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Hippophae rhamnoides, Sea Buckthorn

Hippophae rhamnoides

Sea Buckthorn
Family: Elaeagnaceae
Origin: Temperate zones of Asia and Europe
Large shrub 5-10 ft tallSmall tree 10-20 ftFull sunModerate waterYellow, orange flowersEthnomedical plant.
Plants marked as ethnomedical and/or described as medicinal, are not offered as medicine but rather as ornamentals or plant collectibles.
Ethnomedical statements / products have not been evaluated by the FDA and are not intended to diagnose, treat, cure, or prevent any disease. We urge all customers to consult a physician before using any supplements, herbals or medicines advertised here or elsewhere.EdibleThorny or spinySubtropical, mature plant cold hardy at least to 30s F for a short time

This is not a tropical plant, but is worth attention as an exception in our catalog.

Even though the history of Sea Buckthorn and its great medicinal and nutritional value can be traced back many centuries in Europe and Asia, it has only recently come to the attention of North Americans. The plant was fed to horses in ancient Greece, where it was found to improve their health and impart a gloss to their coat. The latter property explains the Latin name of this unique plant: Hippophae rhamnoides -- "shiny horse". A high-quality medical oil is produced from the fruit and used in the treatment of cardiac disorders. Russian cosmonauts have used its oil for protection against radiation burns in space. Contains 190 bio-active components. The oil is the best single source known to man for Vitamin E, Vitamin C, Beta-carotene, unsaturated fatty acids, essential amino acids and flavonoids. Overall the berries have proven to be among the most nutritious fruits known. Sea buckthorn is being increasingly used in making fruit juices, especially when mixed with other fruits, because of its reputed health benefits. The freshly pressed juice is used in the treatment of colds and exhaustion.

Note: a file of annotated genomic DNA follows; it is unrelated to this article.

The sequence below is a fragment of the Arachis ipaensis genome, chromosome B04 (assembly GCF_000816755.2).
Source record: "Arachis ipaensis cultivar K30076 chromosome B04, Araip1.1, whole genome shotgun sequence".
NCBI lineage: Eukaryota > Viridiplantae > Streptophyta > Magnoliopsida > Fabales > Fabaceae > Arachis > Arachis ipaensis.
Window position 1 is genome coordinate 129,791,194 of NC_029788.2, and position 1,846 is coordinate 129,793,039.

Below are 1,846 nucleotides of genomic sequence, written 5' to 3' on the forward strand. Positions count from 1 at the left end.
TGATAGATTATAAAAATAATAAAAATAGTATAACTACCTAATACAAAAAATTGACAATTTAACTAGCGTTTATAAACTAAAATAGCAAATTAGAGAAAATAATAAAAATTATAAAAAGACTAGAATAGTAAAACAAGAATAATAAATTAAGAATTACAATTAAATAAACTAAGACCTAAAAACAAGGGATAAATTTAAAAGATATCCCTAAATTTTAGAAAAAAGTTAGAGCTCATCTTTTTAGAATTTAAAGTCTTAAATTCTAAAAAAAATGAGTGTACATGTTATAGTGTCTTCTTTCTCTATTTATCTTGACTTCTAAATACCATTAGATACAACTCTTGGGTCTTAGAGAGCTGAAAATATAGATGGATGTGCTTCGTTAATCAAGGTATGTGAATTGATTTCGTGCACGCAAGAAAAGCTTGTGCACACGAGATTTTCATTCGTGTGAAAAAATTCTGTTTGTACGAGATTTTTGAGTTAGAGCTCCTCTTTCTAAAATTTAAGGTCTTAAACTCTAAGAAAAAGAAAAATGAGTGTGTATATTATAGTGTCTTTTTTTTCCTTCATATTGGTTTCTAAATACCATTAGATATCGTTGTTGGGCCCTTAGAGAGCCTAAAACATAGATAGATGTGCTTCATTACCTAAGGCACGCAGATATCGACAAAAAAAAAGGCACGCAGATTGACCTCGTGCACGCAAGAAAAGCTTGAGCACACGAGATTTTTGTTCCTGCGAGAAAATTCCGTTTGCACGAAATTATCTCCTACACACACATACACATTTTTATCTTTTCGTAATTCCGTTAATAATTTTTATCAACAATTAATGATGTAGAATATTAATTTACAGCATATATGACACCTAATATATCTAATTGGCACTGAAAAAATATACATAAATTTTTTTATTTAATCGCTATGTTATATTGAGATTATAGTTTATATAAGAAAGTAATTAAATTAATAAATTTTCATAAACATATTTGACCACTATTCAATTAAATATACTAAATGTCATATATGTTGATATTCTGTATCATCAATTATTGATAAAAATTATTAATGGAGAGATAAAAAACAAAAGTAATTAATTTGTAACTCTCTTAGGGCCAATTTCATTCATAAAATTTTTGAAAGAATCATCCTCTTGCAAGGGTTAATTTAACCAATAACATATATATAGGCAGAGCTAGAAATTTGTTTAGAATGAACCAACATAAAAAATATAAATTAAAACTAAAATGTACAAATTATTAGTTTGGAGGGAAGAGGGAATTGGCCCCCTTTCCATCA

Branches are dense and stiff, and very thorny. The leaves are a distinct pale silvery-green, lanceolate, 2-3 in long and less than 1/4 in broad. It is dioecious, with male and female flowers on separate plants. The brownish male flowers produce wind-distributed pollen. Flowers in April.

Very cold hardy to hard freeze.

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